In the Math, Computer Science, and Physics Department at Wartburg College, we have been developing techniques for stereoscopic visualization/virtual reality using readily available, commodity hardware and highly-accessible software. Our goal is to make this technology feasible in virtually any classroom setting. This page contains links to some materials related to the project. Comments or questions should be directed to John Zelle or Charles Figura.
We are using the Python programming language to develop our visualizations. Python is a very high-level, cross-platform scripting language, making our applications easy to program and highly portable. Most programs run unchanged on Linux and Windows, the two major platforms we use at Wartburg. They should also run on Macintosh, but have not been tested there.
This is a Python program designed for displaying paired stereo images, and it handles a variety of input and display modes. Its main use is for the display of paired left/right stereo images using our simple passive stereo display setup (see overview paper). For example, displaying a VR view of the surface of Mars is as simple as downloading a couple of images from NASA and running dimg.py twpk_l.tiff tnpk_r.tiff The program also has the capability to combine images into red-blue and red-cyan anaglyphs, create interlaced left/right images (for inexpensive shutterglasses), convert an anaglyph into separate b/w left-right pairs, and save images in "pickled" form for quick loading.
Requires: Tkinter and Python Imaging Library (PIL)
This program is similar to dimg.py, but whereas dimg resizes the images to fit the display, panner allows larger images to be panned and zoomed. It is particularly useful for panoramic landscapes. Panner is only designed for use with passive stereo display ala SVEN and does not have all of the bells and whistles found in dimg.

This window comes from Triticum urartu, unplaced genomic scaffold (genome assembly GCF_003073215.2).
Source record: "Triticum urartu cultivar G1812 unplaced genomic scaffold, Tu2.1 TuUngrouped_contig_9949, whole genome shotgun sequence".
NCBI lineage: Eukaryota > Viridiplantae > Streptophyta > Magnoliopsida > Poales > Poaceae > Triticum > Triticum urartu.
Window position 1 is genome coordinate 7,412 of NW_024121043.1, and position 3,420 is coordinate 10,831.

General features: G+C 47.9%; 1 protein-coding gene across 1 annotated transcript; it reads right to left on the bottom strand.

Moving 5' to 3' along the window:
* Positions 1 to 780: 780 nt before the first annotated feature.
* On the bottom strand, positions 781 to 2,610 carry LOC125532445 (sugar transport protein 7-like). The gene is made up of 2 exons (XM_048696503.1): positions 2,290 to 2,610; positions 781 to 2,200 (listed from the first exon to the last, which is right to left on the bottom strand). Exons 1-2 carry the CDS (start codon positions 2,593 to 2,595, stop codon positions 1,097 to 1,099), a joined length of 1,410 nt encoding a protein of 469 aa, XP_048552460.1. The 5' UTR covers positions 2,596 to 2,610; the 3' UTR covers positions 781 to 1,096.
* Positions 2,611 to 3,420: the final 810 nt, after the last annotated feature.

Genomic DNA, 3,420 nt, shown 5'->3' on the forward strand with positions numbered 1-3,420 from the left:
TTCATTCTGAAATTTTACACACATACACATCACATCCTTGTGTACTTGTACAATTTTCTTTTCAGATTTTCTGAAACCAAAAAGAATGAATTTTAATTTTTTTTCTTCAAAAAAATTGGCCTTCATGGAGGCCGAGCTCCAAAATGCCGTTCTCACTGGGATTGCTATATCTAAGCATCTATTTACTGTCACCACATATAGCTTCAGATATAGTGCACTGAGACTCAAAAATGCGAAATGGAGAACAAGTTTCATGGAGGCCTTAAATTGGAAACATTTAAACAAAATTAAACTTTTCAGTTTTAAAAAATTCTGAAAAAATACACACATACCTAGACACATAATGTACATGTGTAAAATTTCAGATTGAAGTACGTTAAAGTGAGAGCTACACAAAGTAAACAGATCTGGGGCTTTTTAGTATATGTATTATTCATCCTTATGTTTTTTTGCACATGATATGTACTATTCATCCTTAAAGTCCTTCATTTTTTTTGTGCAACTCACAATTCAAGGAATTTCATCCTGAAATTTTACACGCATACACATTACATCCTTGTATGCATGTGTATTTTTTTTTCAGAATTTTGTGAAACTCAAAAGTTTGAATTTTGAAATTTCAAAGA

Requires: Tkinter and Python Imaging Library (PIL)
This is a Python package to render a subset of VRML 97 into a variety of stereo modes including side-by-side display suitable for SVEN. It was written as a student project by Luther Blake and Adam Goerdt. It is a bit rough around the edges and by no means complete, but still a very useful program for displaying VRML models. It supports most of the VRML 97 primitives, scene navigation, and texture mapping. The zip archive includes documentation files and some example VRML models (including the temple shown here).
Requires: PyOpenGL and Python Imaging Library (PIL)
VPython is a remarkable Python module (visual) that makes it very easy to create 3D models. Here is a synopsis from the VPython website:
A program can create 3D objects (such as spheres, curves, etc.) and position them in 3D space. Visual, running in a separate thread, automatically updates a 3D scene many times per second, to reflect the current positions of the objects. The programmer does not need to deal with display management, but can focus on the computational aspects of the program. The user can navigate in the 3D scene by using the mouse to zoom and rotate while the program is running.
We added a passive stereo mode to VPython for use with SVEN. This stereo mode is now part of the standard VPython distribution which can be downloaded from the VPython homepage. VPython supports a number of stereo viewing modes. Turning on stereo for SVEN requires only one or two lines of code. You can find details on the VPython stereo mode here.
Algol.py is a tool for illustrating simple two-body bound orbits, particularly for close binary star systems. Key features of the routine are the representation of Roche lobes for close systems shown either as closed surfaces or as wireframes. The user may specify all key system features, such as stellar masses, spectral and luminosity classes, periapsis separations and orbital eccentricities. It's a good thing that close binary orbits circularize quickly, as lobe calculations for eccentric orbits slow animation drastically even on fast machines. Current default parameters are set for the Algol eclipsing binary system. To be added soon: ability to save/load particlar system arrangements Requires: VPython
This is a simple python program designed for illustrating the shape of magnetic field lines near and around a planetary or stellar body. The star/planet may be animated about a rotation axis at some offset angle to the magnetic axis, ilustrating the non-coincidence of magnetic and rotation axes. As a bonus, crude Van Allen belts or pulsar emission cones may be displayed. Magnetosphere.py was designed for use with the SVEN projection system but can be used in monoscopic mode. Requires: VPython
- Paul Bourke's Stereographics Site
- This site contains a wealth of information on 3D visualization and projection.
- Reel-3D Enterprises, Inc.
- Good source for 3D supplies such as glasses and screens.
- Mars 3D
- Guide to 3D anaglyphs from the latest Mars missions, Spirit and Opportunity.
- Da-Lite Company
- Da-Lite is one company that has a number of projection screen models suitable for use in polarized passive stereo displays.